Hot August Night III Neil Diamond

Album Info

Album Veröffentlichung:


Label: Capitol Records

Genre: Rock

Subgenre: Singer

Das Album enthält Albumcover

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  • 1Overture - Soolaimon02:14
  • 2Soolaimon03:04
  • 3Beautiful Noise 03:27
  • 4Forever In Blue Jeans03:41
  • 5Love On The Rocks 03:32
  • 6Hello Again 03:41
  • 7September Morn 03:52
  • 8Play Me 03:57
  • 9Shilo 03:51
  • 10Red Red Wine 02:31
  • 11You Got To Me02:52
  • 12Girl You'll Be A Woman Soon 03:20
  • 13Thank The Lord For The Night Time 04:40
  • 14Cherry, Cherry 07:35
  • 15Kentucky Woman 02:06
  • 16Solitary Man03:07
  • 17Glory Road 06:38
  • 18Chelsea Morning 02:41
  • 19I'm A Believer07:16
  • 20Happy Birthday Rose01:05
  • 21Cracklin' Rosie 02:52
  • 22And The Grass Won't Pay No Mind 04:07
  • 23Pretty Amazing Grace 03:29
  • 24We 04:27
  • 25Stones 02:59
  • 26You Don't Bring Me Flowers 04:35
  • 27Holly Holy 05:12
  • 28Morningside04:58
  • 29Crunchy Granola Suite 05:14
  • 30Sweet Caroline 04:49
  • 31Sweet Caroline - Reprise 01:51
  • 32I Am… I Said04:23
  • 33Walk Off #101:24
  • 34America 05:17
  • 35Brother Love's Travelling Salvation Show 05:29
  • 36I've Been This Way Before 03:29
  • 37Walk Off #2 01:20
  • 38Band Bows 01:01
  • 39Audience Exit 00:51
  • Total Runtime02:22:57

Info zu Hot August Night III

Schönste Nostalgie mit den Evergreens von Neil Diamond: nfang des Jahres machte Neil Diamond seine Parkinson-Krankheit publik, mit der Folge, keine Konzerte mehr geben zu können. Man muss sich fortan also mit Live-Aufnahmen des amerikanischen Ausnahmekünstlers trösten, zum Beispiel mit der nun erscheinenden Hot August Night III, die 2012 im Greek Theatre in Los Angeles mitgeschnitten worden ist. Es war eine triumphale Jubiläumsrückkehr des 1941 in New York geborenen Diamond, der dort bereits 1972 auftrat und mit dem dazugehörigen Live-Album Hot August Night ein legendäres Werk seiner Karriere hinterließ.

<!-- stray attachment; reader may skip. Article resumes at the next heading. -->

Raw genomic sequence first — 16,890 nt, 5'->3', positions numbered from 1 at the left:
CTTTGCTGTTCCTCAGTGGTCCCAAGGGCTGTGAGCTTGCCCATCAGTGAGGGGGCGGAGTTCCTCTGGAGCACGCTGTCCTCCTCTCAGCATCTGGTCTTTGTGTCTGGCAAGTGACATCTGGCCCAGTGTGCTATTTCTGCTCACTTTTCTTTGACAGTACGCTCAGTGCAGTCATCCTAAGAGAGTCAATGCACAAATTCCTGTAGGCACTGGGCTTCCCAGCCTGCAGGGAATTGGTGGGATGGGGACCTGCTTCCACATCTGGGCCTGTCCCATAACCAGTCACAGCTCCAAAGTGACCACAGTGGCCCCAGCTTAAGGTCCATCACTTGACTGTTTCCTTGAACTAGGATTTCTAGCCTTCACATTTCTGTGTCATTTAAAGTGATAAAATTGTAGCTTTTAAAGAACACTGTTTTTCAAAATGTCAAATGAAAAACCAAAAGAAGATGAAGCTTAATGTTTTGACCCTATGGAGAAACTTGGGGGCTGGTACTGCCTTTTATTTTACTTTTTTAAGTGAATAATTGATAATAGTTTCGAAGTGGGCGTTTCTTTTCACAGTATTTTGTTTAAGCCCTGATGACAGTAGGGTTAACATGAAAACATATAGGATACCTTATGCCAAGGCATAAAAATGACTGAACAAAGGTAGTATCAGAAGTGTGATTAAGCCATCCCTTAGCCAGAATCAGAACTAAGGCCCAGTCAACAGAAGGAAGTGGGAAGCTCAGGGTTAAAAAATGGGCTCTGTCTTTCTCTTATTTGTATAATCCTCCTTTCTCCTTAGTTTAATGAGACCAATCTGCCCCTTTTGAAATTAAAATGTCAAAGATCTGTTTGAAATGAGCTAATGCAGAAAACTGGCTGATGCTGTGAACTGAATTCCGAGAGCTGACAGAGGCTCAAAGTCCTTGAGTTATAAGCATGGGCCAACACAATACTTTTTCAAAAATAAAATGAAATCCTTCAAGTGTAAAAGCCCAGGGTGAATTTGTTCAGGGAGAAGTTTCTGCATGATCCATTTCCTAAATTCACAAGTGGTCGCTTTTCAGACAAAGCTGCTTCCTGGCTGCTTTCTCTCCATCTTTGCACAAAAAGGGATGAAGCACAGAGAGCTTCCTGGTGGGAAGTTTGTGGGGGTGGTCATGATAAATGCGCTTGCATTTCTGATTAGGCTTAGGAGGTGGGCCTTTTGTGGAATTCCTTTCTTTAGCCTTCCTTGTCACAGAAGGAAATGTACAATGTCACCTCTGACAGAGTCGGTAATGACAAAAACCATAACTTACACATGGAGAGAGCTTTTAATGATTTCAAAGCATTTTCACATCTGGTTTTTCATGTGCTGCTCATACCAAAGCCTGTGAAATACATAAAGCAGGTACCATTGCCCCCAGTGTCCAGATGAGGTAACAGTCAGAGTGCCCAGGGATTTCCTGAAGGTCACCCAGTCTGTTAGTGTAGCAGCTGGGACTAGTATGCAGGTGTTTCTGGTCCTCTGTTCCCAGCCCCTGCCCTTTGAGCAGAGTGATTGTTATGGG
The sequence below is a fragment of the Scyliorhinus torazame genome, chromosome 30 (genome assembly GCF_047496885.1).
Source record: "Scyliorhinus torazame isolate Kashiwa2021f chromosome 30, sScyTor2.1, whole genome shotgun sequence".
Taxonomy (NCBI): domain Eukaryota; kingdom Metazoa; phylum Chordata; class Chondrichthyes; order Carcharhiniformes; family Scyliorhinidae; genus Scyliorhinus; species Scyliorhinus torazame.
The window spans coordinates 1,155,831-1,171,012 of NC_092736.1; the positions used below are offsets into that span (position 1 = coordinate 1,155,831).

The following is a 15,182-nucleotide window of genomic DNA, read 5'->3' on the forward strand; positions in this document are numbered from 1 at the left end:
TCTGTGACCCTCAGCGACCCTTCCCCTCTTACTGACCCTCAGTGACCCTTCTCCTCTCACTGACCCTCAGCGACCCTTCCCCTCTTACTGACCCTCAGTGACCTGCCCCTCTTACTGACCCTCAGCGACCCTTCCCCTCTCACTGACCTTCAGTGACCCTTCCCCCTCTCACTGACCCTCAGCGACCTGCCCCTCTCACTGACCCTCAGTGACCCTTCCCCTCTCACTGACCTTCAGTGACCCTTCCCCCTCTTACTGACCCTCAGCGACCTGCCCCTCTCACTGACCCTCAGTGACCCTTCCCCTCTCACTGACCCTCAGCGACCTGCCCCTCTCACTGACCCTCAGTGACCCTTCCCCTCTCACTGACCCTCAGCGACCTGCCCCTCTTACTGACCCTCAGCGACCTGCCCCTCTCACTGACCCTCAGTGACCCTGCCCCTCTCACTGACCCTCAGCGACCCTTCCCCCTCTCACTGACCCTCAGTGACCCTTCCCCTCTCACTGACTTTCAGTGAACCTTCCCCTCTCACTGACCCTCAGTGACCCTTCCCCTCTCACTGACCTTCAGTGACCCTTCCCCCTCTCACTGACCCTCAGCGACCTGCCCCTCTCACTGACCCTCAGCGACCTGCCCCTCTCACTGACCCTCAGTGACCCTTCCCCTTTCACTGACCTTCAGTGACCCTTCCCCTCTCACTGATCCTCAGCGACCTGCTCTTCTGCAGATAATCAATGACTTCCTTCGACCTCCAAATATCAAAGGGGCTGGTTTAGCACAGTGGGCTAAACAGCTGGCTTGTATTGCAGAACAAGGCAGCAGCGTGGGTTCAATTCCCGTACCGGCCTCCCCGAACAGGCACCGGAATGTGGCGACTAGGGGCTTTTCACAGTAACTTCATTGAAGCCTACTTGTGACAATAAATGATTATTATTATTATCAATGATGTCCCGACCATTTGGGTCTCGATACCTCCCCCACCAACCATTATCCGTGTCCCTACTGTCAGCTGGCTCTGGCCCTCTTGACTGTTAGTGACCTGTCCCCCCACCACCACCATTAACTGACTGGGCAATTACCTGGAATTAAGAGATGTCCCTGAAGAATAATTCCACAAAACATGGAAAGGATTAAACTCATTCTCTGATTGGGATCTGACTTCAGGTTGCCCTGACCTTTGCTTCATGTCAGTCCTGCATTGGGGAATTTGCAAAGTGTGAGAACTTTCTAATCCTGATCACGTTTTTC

Der Mann mit dem gurrenden Bariton gehört zu den erfolgreichsten Songwritern dieser Welt, weit über 130 Millionen verkaufte Platten zeugen von der Popularität Diamonds, dessen Songs von zahlreichen Kollegen gecovert und zu deren Hits geworden sind, wie „I’m A Believer“ (The Monkees, okay, er hat den Song der Band überlassen), „Red Red Wine“ (UB 40) oder „Girl, „You’ll Be A Woman Soon“ (Urge Overkill, Soundtrack Pulp Fiction). Diese und viele weitere unvergessene Diamond-Klassiker sind natürlich Bestandteil der Show im Greek Theatre. „Beautiful Noise“, „September Morn“, „Cherry, Cherry, „Kentucky Woman“, „Solitary Man“, „Cracklin‘ Rosie“ und natürlich die Smasher „Sweet Caroline“, „I Am… I Said“ und „America“.

Neil Diamond fährt das große Gesteck auf. Eine 14-köpfige Band sowie ein großes Streicher-Ensemble veredeln seine grandiosen Evergreens und bieten feierlichen Pathos en masse. Anders ist das Neil Diamond irgendwie auch gar nicht denkbar. Wenn schon Show, dann auch richtig und in der angemessenen Größe. Und Neil Diamond, der für seine Alben allein in den USA 40 Gold-, 21 Platin und elf Multiplatinauszeichnungen einheimste, war 2012 in wahrlich guter Form. Hot August Night III ist ein denkwürdiger und mitreißender Rückblick auf die damals auch schon fast 50-jährige Karriere Neil Diamonds. Pure und schönste Nostalgie, die man sich in der Musik nur vorstellen kann. Ein großer Popmoment, den man so nicht mehr auf der Bühne erleben wird.

Neil Diamond